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Most states do not outline or limit the reasons a physician can terminate that relationship, which gives the physician considerable discretion to determine the reasons he or she might do so.
Q: My practice is hurting financially, and I'd like to dismiss a patient who's refusing to pay off his account balance. Can I do that? What should I do if the patient shows up at the office during the time when we accept walk-in patients and demands a visit?
A: The specifics of ending the doctor-patient relationship typically differ by state, so be sure to check on your state's procedure with a local attorney or your state medical society. However, most states do not outline or limit the reasons a physician can terminate that relationship, which gives the physician considerable discretion to determine the reasons he or she might do so. (Common reasons include non-adherence with treatment recommendations, hostility toward the physician or staff, and non-payment of an account.)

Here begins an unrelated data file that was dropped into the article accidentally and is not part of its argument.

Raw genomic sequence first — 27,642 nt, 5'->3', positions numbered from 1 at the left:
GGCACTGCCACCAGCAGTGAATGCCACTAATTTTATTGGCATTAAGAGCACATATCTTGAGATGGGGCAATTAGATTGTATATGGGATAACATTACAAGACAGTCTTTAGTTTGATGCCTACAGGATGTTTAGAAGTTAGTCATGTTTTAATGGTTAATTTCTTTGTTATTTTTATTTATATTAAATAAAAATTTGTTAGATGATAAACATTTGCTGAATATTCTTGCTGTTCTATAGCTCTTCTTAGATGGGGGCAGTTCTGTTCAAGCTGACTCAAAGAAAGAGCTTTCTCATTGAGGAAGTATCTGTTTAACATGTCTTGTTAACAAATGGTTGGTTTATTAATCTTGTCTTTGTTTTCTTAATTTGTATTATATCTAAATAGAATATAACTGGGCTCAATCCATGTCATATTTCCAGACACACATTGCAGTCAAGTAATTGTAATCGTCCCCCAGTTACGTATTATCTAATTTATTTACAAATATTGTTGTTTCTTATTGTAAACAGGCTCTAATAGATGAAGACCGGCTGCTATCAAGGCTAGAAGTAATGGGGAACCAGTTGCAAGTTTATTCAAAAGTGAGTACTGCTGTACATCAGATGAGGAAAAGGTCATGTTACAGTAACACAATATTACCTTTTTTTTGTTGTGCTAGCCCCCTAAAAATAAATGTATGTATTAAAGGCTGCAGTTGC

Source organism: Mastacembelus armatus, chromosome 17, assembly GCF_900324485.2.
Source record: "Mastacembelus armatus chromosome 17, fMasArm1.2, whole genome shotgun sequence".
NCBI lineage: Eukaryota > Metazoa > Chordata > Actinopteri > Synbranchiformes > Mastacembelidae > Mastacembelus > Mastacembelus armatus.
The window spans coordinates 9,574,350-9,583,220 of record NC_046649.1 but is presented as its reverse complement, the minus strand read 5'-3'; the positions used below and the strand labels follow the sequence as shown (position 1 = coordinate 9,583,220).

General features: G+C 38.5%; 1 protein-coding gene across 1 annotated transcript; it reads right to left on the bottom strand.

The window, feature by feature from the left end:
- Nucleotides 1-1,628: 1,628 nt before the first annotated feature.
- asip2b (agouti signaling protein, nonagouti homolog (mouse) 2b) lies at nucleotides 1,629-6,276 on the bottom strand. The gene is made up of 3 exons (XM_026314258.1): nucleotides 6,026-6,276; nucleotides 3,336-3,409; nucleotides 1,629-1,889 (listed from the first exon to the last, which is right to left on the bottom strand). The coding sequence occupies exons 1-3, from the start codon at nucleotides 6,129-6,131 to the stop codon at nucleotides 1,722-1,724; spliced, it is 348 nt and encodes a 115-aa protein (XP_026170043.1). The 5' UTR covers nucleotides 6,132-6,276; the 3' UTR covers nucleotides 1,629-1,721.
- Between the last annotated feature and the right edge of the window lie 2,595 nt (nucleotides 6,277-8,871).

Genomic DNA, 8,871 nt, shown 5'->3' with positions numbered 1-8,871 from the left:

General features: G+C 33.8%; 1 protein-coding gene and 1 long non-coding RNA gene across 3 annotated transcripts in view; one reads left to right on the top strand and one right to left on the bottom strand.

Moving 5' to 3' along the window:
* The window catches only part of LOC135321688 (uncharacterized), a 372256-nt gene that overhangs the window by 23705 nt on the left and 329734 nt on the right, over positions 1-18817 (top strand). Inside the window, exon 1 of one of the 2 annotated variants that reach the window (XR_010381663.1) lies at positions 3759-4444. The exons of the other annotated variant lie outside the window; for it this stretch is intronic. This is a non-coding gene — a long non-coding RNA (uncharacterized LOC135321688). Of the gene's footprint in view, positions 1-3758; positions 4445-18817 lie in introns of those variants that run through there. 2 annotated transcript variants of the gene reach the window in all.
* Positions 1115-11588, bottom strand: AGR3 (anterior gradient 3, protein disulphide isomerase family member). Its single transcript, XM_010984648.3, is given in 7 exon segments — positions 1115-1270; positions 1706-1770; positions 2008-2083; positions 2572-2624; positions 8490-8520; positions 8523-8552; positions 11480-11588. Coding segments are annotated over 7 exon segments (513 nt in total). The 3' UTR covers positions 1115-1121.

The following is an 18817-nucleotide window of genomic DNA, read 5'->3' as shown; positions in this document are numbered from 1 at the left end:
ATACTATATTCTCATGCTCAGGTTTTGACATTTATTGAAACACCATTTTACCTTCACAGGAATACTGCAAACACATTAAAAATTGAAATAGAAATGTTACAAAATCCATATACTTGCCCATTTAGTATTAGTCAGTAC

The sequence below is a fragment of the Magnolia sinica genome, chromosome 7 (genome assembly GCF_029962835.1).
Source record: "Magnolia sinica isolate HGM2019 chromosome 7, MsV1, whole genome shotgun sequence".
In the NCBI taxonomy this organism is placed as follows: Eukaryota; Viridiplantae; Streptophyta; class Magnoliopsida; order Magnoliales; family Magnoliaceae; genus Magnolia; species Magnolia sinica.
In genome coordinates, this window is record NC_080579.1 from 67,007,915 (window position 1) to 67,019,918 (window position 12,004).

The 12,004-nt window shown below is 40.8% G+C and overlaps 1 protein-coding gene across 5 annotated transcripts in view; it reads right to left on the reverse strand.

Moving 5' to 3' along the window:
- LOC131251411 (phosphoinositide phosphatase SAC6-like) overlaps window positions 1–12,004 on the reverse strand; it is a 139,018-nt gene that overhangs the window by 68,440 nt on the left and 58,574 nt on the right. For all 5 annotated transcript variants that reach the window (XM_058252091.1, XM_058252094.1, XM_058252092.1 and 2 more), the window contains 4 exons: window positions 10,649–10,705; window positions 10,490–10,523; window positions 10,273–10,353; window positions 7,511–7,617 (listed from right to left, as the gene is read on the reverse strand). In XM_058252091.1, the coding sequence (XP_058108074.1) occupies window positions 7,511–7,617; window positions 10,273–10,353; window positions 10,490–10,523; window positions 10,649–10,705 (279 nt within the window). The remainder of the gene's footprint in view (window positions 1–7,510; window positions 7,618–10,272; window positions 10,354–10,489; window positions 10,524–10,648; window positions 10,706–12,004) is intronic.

Typically, to terminate the physician-patient relationship, you must send a notice to the patient, by regular and certified mail, return receipt requested, informing the patient that: the physician-patient relationship is terminated, the physician will continue to provide emergency treatment and access to services for up to 30 days from the date the letter was mailed to allow the patient to secure care from another physician, and the patient's records will be transferred to the new physician upon the patient's signed authorization to do so.
Send your practice management questions to email@example.com (please include your regular postal address). Answers to our readers' questions were provided by Robert C. Scroggins of Clayton L. Scroggins Associates in Cincinnati, Ohio, and Judy Bee of Practice Performance Group in La Jolla, California.
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To learn more about ending a relationship with a non-adherent patient, go to http://memag.com/nonadherence